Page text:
Bendigo Tramways will receive an $8,800 boost thanks to a federal Community Heritage Grant (CHG).
The grant was awarded to the Bendigo Trust in October, to fund a significance assessment for collections at the two iconic attractions.
The trust was one of 78 community groups and organisations across Australia to receive part of a $428,675 allocation to identify and preserve nationally significant heritage collections.
Bendigo Trust chief executive Tom Seddon said the grant would support staff’s efforts to preserve the trust’s extensive collection.
“The Trust has accumulated thousands of items in its 42-year history,” he said.
“Not just the trams and other big things that most people know about, but photographs, letters, family and business papers, drawings, and much more, including lots of objects.”
Mr Seddon recently attended a three-day intensive preservation and collection workshop at the National Library in Canberra, which highlighted the need to assess heritage collections.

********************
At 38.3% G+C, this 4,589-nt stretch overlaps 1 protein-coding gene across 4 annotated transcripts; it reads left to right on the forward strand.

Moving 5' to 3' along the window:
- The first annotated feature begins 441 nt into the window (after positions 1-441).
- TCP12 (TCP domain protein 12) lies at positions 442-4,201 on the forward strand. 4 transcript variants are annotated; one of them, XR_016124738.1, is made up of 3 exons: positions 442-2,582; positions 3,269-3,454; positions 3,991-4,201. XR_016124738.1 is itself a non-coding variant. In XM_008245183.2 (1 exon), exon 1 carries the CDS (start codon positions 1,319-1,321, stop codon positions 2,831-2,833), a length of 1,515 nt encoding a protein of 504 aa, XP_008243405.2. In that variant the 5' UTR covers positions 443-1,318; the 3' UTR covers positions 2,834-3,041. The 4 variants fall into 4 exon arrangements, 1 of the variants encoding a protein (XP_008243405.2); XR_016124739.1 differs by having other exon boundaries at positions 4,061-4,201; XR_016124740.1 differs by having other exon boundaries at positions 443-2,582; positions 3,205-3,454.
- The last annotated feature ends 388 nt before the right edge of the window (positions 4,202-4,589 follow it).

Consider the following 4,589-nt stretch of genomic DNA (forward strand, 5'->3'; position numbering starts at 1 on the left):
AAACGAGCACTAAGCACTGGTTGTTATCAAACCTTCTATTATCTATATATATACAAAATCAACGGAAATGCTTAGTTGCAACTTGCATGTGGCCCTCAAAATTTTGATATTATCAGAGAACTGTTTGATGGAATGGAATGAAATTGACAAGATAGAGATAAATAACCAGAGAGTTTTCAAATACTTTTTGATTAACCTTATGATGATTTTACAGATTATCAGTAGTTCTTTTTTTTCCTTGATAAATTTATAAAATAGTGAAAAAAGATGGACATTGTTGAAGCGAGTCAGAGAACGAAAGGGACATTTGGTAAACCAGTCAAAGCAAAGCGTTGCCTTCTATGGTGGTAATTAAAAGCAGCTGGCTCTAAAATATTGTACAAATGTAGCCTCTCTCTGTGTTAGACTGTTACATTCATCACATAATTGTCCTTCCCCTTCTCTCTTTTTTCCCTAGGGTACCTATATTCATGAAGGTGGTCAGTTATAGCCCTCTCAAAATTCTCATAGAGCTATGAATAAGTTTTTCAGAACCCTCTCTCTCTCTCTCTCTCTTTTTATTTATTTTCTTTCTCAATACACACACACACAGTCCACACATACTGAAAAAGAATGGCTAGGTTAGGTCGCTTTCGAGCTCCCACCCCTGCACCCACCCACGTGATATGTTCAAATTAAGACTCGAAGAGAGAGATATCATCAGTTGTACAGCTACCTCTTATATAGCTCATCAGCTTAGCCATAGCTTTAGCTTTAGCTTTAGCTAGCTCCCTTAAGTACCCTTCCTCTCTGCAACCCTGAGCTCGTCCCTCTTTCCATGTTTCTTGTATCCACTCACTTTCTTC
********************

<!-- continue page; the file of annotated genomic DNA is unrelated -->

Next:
“A professionally conducted significance assessment of the tram and mine collections will help us focus on what is important to keep, and also to determine what might be better given to another institution,” he said.
“From there we will be able to produce a new collection policy and also seek preservation-studies funding for items that are assessed as being particularly valuable.”
One item likely to be assessed as particularly important is the Victorian Miner’s Right #1 from 1856. The certificate was recovered last year with the assistance of Victorian Police, having been stolen in 1975.
National Library of Australia director-general Anne-Marie Schwirtlich said the CHG program promoted care for the nation’s heritage.
CHG is managed by the National Library.
It is funded by the Australian government, National Archives of Australia, National Film and Sound Archive, National Museum of Australia and National Library.